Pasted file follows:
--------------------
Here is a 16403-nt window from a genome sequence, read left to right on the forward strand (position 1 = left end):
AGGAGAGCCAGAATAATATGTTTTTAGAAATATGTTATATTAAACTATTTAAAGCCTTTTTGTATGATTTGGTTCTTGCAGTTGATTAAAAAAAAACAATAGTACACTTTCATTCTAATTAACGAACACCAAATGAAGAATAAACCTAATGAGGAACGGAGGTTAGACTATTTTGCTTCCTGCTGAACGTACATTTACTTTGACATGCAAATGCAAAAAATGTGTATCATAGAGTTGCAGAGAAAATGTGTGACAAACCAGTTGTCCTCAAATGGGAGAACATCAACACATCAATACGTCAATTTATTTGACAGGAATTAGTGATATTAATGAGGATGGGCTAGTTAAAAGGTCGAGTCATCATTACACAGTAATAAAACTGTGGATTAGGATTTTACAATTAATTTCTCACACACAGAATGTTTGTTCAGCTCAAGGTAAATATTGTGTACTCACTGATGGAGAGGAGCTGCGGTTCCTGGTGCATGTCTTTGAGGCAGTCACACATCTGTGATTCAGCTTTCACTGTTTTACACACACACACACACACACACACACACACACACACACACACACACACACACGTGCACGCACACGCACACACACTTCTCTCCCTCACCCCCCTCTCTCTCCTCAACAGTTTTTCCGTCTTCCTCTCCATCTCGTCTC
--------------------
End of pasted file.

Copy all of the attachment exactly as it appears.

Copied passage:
Here is a 16403-nt window from a genome sequence, read left to right on the forward strand (position 1 = left end):
AGGAGAGCCAGAATAATATGTTTTTAGAAATATGTTATATTAAACTATTTAAAGCCTTTTTGTATGATTTGGTTCTTGCAGTTGATTAAAAAAAAACAATAGTACACTTTCATTCTAATTAACGAACACCAAATGAAGAATAAACCTAATGAGGAACGGAGGTTAGACTATTTTGCTTCCTGCTGAACGTACATTTACTTTGACATGCAAATGCAAAAAATGTGTATCATAGAGTTGCAGAGAAAATGTGTGACAAACCAGTTGTCCTCAAATGGGAGAACATCAACACATCAATACGTCAATTTATTTGACAGGAATTAGTGATATTAATGAGGATGGGCTAGTTAAAAGGTCGAGTCATCATTACACAGTAATAAAACTGTGGATTAGGATTTTACAATTAATTTCTCACACACAGAATGTTTGTTCAGCTCAAGGTAAATATTGTGTACTCACTGATGGAGAGGAGCTGCGGTTCCTGGTGCATGTCTTTGAGGCAGTCACACATCTGTGATTCAGCTTTCACTGTTTTACACACACACACACACACACACACACACACACACACACACACACACACACACGTGCACGCACACGCACACACACTTCTCTCCCTCACCCCCCTCTCTCTCCTCAACAGTTTTTCCGTCTTCCTCTCCATCTCGTCTC